The UK NBP pricing will also be key for Japanese LNG pricing. We will see some hybrid of Henry Hub and NBP start to influence Japanese gas pricing as we go towards what should be a world gas price evolving in the last half of this decade.That raises an interesting point: Should Japanese invest in European shale to lower domestic prices?
What ever luck, or not, we have in the UK, it's in France that shale will happen and it will happen big. I know that goes against all conventional wisdom, but the same "experts" never predicted shale in the first place. France and the rest of Europe will embrace shale because there is going to be no other choice. When both the UK and European economies are catastrophes without shale, to actively reject shale is not shooting oneself in the foot. It's putting the gun in the mouth by giving a huge and permanent advantage to the US , China, Australia, and anywhere else outside of Europe.
The key political shift in Europe will be that the rest of governments, faced with financial disaster at best, are going to take energy policy away from Greens. We already see this not only in the UK, but at the EU level and from them to Germany and even France. Greens are making a fatal mistake in overestimating their influence if they continue, as in France, making shale a make or break issue. No one is going to win national elections on an anti shale platform. Anywhere.
Politically, European Greens who don't become pragmatic about shale will go down to defeats that may not be as massive as that to be suffered by the UK Lib Dems, but will still be enough to make them irrelevant. That would be a bad thing in my estimation since the rest of the progressive agenda needs pushing more than the traditional left parties are doing. European Greens have to lose their image of being a) comfortably retired old hippies, b) banker/rapers who found true religion after they decided to chuck it all in and become organic goatherds (using our money of course), or c) children of the above who can afford to work for peanuts for NGOs. All of these groups tell us there are more important things than money. All already have plenty. European Green Tea Partiers will be as irrelevant as the angry white men of the US Tea Party. Both are a declining demographic, and both, for different reasons, need to reach out to poor, unemployed people who don't look like them, but will soon outnumber them.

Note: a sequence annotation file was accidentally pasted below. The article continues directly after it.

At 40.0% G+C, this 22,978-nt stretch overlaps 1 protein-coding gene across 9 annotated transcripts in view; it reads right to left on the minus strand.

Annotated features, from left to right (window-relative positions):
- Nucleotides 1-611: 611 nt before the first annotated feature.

Ultimately though, we're predicting the unknowable. North America will continue to show the world the way on shale. Production and profitability will both follow technology. We're only at the first baby steps of shale. An understanding of that is going to be key as Europe ultimately embraces shale.
The technology of supply is going to impact that of demand. There are going to be not only huge supplies, but changes in demand that will go further than transportation, generation and process industries. We are on the cusp of a technology led energy revolution that will make the Internet look like peanuts. Let's not forget there are people who still insist on telling us from their the typewriters how wrong it all is. But no one is reading that message on a typewriter.
The Christian Science Monitor has assembled a diverse group of the best energy bloggers out there. Our guest bloggers are not employed or directed by the Monitor and the views expressed are the bloggers' own, as is responsibility for the content of their blogs.